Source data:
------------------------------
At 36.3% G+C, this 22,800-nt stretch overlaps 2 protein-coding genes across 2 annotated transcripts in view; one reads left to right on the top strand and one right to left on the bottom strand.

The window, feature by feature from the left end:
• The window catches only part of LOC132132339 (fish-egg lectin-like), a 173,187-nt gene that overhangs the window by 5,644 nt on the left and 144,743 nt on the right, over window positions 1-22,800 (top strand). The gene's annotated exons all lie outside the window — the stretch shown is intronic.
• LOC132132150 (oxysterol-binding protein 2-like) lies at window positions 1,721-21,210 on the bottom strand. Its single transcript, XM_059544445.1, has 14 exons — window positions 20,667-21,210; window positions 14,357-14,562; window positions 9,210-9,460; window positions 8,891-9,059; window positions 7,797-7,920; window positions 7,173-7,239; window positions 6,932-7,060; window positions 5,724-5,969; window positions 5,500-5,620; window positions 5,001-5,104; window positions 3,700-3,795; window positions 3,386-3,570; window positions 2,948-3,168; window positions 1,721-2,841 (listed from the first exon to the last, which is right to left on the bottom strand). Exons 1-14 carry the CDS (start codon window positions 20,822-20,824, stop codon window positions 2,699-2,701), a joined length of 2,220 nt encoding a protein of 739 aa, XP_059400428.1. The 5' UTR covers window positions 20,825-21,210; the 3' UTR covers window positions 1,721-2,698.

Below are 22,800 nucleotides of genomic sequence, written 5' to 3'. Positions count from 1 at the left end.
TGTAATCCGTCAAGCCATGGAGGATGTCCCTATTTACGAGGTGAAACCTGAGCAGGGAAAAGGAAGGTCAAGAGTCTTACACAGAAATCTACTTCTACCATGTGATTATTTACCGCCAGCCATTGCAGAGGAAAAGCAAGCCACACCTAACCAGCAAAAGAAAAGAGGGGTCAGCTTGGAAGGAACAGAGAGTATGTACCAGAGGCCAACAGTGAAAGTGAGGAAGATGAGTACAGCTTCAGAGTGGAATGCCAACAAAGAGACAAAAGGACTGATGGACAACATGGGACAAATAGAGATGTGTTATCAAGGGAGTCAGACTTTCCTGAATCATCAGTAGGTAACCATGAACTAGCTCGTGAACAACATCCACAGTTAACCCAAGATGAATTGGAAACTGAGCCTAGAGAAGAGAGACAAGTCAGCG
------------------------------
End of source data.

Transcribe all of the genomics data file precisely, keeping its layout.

At 36.3% G+C, this 22,800-nt stretch overlaps 2 protein-coding genes across 2 annotated transcripts in view; one reads left to right on the top strand and one right to left on the bottom strand.

The window, feature by feature from the left end:
• The window catches only part of LOC132132339 (fish-egg lectin-like), a 173,187-nt gene that overhangs the window by 5,644 nt on the left and 144,743 nt on the right, over window positions 1-22,800 (top strand). The gene's annotated exons all lie outside the window — the stretch shown is intronic.
• LOC132132150 (oxysterol-binding protein 2-like) lies at window positions 1,721-21,210 on the bottom strand. Its single transcript, XM_059544445.1, has 14 exons — window positions 20,667-21,210; window positions 14,357-14,562; window positions 9,210-9,460; window positions 8,891-9,059; window positions 7,797-7,920; window positions 7,173-7,239; window positions 6,932-7,060; window positions 5,724-5,969; window positions 5,500-5,620; window positions 5,001-5,104; window positions 3,700-3,795; window positions 3,386-3,570; window positions 2,948-3,168; window positions 1,721-2,841 (listed from the first exon to the last, which is right to left on the bottom strand). Exons 1-14 carry the CDS (start codon window positions 20,822-20,824, stop codon window positions 2,699-2,701), a joined length of 2,220 nt encoding a protein of 739 aa, XP_059400428.1. The 5' UTR covers window positions 20,825-21,210; the 3' UTR covers window positions 1,721-2,698.

Below are 22,800 nucleotides of genomic sequence, written 5' to 3'. Positions count from 1 at the left end.
TGTAATCCGTCAAGCCATGGAGGATGTCCCTATTTACGAGGTGAAACCTGAGCAGGGAAAAGGAAGGTCAAGAGTCTTACACAGAAATCTACTTCTACCATGTGATTATTTACCGCCAGCCATTGCAGAGGAAAAGCAAGCCACACCTAACCAGCAAAAGAAAAGAGGGGTCAGCTTGGAAGGAACAGAGAGTATGTACCAGAGGCCAACAGTGAAAGTGAGGAAGATGAGTACAGCTTCAGAGTGGAATGCCAACAAAGAGACAAAAGGACTGATGGACAACATGGGACAAATAGAGATGTGTTATCAAGGGAGTCAGACTTTCCTGAATCATCAGTAGGTAACCATGAACTAGCTCGTGAACAACATCCACAGTTAACCCAAGATGAATTGGAAACTGAGCCTAGAGAAGAGAGACAAGTCAGCG